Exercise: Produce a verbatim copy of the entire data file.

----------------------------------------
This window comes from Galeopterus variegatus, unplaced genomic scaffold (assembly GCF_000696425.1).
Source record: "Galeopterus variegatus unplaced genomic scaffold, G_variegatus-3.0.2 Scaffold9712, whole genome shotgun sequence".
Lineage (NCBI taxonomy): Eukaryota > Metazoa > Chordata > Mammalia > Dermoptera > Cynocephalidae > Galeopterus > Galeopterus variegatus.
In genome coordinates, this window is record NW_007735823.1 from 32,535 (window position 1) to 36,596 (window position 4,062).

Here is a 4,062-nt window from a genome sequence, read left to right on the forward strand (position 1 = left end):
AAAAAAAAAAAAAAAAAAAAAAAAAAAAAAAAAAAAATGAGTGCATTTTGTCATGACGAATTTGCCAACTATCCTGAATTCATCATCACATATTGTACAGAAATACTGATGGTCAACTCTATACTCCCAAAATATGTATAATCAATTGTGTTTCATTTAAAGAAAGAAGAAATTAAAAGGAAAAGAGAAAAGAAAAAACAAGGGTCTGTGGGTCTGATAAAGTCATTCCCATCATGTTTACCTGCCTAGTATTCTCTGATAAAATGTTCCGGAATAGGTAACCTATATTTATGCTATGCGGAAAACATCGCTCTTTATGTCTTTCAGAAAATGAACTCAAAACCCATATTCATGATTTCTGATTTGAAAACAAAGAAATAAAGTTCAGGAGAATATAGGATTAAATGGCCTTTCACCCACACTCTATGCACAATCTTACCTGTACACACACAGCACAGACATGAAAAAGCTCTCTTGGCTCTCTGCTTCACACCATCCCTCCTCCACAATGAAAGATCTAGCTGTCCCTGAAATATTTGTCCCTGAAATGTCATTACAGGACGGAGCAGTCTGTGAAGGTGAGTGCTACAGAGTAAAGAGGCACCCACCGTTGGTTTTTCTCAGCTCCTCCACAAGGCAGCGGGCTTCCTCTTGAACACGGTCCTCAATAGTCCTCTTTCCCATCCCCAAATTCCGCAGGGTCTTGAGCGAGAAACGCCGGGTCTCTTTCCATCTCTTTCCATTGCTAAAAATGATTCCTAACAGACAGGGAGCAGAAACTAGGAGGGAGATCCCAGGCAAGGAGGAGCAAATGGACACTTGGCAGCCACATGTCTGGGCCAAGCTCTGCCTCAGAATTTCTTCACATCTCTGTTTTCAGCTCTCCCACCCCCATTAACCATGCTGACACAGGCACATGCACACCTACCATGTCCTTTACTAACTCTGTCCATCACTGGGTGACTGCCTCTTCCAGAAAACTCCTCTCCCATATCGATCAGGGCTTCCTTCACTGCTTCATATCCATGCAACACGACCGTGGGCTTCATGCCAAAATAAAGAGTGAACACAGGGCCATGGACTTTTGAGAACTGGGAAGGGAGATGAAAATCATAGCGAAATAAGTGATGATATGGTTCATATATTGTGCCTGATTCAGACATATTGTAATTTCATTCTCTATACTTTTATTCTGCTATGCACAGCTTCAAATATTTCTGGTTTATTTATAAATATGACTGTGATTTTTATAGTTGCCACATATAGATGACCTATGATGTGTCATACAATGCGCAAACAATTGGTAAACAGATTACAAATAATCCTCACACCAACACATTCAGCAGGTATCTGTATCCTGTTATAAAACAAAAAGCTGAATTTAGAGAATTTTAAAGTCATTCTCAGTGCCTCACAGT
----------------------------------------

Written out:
This window comes from Galeopterus variegatus, unplaced genomic scaffold (assembly GCF_000696425.1).
Source record: "Galeopterus variegatus unplaced genomic scaffold, G_variegatus-3.0.2 Scaffold9712, whole genome shotgun sequence".
Lineage (NCBI taxonomy): Eukaryota > Metazoa > Chordata > Mammalia > Dermoptera > Cynocephalidae > Galeopterus > Galeopterus variegatus.
In genome coordinates, this window is record NW_007735823.1 from 32,535 (window position 1) to 36,596 (window position 4,062).

Here is a 4,062-nt window from a genome sequence, read left to right on the forward strand (position 1 = left end):
AAAAAAAAAAAAAAAAAAAAAAAAAAAAAAAAAAAAATGAGTGCATTTTGTCATGACGAATTTGCCAACTATCCTGAATTCATCATCACATATTGTACAGAAATACTGATGGTCAACTCTATACTCCCAAAATATGTATAATCAATTGTGTTTCATTTAAAGAAAGAAGAAATTAAAAGGAAAAGAGAAAAGAAAAAACAAGGGTCTGTGGGTCTGATAAAGTCATTCCCATCATGTTTACCTGCCTAGTATTCTCTGATAAAATGTTCCGGAATAGGTAACCTATATTTATGCTATGCGGAAAACATCGCTCTTTATGTCTTTCAGAAAATGAACTCAAAACCCATATTCATGATTTCTGATTTGAAAACAAAGAAATAAAGTTCAGGAGAATATAGGATTAAATGGCCTTTCACCCACACTCTATGCACAATCTTACCTGTACACACACAGCACAGACATGAAAAAGCTCTCTTGGCTCTCTGCTTCACACCATCCCTCCTCCACAATGAAAGATCTAGCTGTCCCTGAAATATTTGTCCCTGAAATGTCATTACAGGACGGAGCAGTCTGTGAAGGTGAGTGCTACAGAGTAAAGAGGCACCCACCGTTGGTTTTTCTCAGCTCCTCCACAAGGCAGCGGGCTTCCTCTTGAACACGGTCCTCAATAGTCCTCTTTCCCATCCCCAAATTCCGCAGGGTCTTGAGCGAGAAACGCCGGGTCTCTTTCCATCTCTTTCCATTGCTAAAAATGATTCCTAACAGACAGGGAGCAGAAACTAGGAGGGAGATCCCAGGCAAGGAGGAGCAAATGGACACTTGGCAGCCACATGTCTGGGCCAAGCTCTGCCTCAGAATTTCTTCACATCTCTGTTTTCAGCTCTCCCACCCCCATTAACCATGCTGACACAGGCACATGCACACCTACCATGTCCTTTACTAACTCTGTCCATCACTGGGTGACTGCCTCTTCCAGAAAACTCCTCTCCCATATCGATCAGGGCTTCCTTCACTGCTTCATATCCATGCAACACGACCGTGGGCTTCATGCCAAAATAAAGAGTGAACACAGGGCCATGGACTTTTGAGAACTGGGAAGGGAGATGAAAATCATAGCGAAATAAGTGATGATATGGTTCATATATTGTGCCTGATTCAGACATATTGTAATTTCATTCTCTATACTTTTATTCTGCTATGCACAGCTTCAAATATTTCTGGTTTATTTATAAATATGACTGTGATTTTTATAGTTGCCACATATAGATGACCTATGATGTGTCATACAATGCGCAAACAATTGGTAAACAGATTACAAATAATCCTCACACCAACACATTCAGCAGGTATCTGTATCCTGTTATAAAACAAAAAGCTGAATTTAGAGAATTTTAAAGTCATTCTCAGTGCCTCACAGT